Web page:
Even though JavaScrript Object Notation (JSON) is a newer format than XML, it's simpler, so you'll start by learning about JSON. In this video, Peter first explains JSON's common data types. Then learn about arrays (lists of data), objects (dictionaries for data), and nesting (putting arrays and objects inside of each other).
Strings hold text and are enclosed in single or double quotation marks. Numbers can be either integer, that is, whole numbers, or decimal, and they can be positive, negative, or zero. Booleans can be either true or false. Unlike strings, they do not have quotation marks around them. Finally, you can use Null with no quotation marks to mean nothing. In addition to basic types, JSON has arrays and objects. Arrays are lists. They're enclosed in square brackets and have values with commas in between.
Items in an array do not have to have all the same data type, so you can make strings, numbers, and so on. Here are some examples. The first is an array of numbers. The second is an array of strings. And the third is a mixed array, including a Boolean value and a null value. Objects are what JSON calls dictionaries, meaning that they consist of keys and values where you can look up a value, given a key. Dictionaries are enclosed in curly brackets, and they keys and values are separated by a colon.
Each key and value pair are then separated by commas. Keys and values can be any data type, but string is the most common value for the key. Here's an example of an object that holds values for red, green, and blue. You can see that the first key is the string "red" which has a value of 205. These are separated by a colon. Then there is a comma, and then the next key is "green" with a value of 123. Everything is enclosed in curly brackets. And here's an example that holds some data about a person.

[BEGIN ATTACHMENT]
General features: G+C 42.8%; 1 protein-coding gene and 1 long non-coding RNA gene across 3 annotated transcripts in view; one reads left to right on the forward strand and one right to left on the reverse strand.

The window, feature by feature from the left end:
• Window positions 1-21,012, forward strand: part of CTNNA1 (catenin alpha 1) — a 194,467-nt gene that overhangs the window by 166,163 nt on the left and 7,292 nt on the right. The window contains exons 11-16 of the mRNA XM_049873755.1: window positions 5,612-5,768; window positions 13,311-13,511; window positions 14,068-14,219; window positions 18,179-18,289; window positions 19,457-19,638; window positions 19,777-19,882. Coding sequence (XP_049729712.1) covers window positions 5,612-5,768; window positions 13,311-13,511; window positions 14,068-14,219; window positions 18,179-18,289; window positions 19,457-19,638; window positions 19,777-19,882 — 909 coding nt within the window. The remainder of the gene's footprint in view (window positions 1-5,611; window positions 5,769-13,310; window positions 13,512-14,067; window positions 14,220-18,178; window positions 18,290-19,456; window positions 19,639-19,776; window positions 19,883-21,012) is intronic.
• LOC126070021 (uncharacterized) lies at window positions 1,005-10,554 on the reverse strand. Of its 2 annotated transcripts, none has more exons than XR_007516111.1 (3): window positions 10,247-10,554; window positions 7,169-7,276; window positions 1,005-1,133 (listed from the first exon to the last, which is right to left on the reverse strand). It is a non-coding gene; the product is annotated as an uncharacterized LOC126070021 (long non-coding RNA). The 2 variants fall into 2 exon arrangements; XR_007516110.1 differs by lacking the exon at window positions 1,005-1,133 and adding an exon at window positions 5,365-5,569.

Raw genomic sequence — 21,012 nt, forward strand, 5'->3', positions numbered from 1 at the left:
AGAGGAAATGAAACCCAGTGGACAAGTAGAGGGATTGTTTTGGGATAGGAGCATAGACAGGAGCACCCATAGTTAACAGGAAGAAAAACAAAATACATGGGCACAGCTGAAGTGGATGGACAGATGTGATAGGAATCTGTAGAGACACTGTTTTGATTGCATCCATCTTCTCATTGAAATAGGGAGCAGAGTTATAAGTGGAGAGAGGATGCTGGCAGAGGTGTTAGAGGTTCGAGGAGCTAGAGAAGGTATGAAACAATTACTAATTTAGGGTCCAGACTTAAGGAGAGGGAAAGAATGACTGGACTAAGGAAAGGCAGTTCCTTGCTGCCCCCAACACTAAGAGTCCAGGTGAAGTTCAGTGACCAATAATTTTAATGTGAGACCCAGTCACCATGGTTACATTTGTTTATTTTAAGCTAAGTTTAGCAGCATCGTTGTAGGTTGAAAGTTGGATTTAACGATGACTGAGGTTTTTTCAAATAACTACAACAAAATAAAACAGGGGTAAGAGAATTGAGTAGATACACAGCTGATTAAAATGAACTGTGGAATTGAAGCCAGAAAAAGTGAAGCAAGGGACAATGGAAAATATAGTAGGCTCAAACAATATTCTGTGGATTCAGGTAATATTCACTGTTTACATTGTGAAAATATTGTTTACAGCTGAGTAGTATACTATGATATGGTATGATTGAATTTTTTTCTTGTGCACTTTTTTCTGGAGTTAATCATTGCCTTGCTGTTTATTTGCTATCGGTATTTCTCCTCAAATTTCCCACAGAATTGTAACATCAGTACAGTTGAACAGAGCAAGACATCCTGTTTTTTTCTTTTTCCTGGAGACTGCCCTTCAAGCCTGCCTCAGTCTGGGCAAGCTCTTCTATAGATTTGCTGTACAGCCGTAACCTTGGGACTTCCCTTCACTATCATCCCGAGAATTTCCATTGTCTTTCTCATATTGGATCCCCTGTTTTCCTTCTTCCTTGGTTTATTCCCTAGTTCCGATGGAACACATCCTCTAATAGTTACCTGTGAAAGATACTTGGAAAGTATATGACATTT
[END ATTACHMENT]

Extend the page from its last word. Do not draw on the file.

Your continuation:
There's a key for first name, last name, and employed, where the names are of type string, and the employee data is of type boolean. Nesting means you've got arrays and objects inside of each other, creating multiple layers of collections. You can put arrays inside of objects, objects inside of arrays, arrays in arrays, and so on. Sometimes a JSON file is one big object with lots of other objects and arrays inside of that one, top-level object.
- The purpose of documentation
- Data types
- Structured data
- Writing JSON and XML
- Documenting one-level JSON responses
- Documenting nested JSON responses
- XML attributes and examples
- Documenting XML
- Structuring data documentation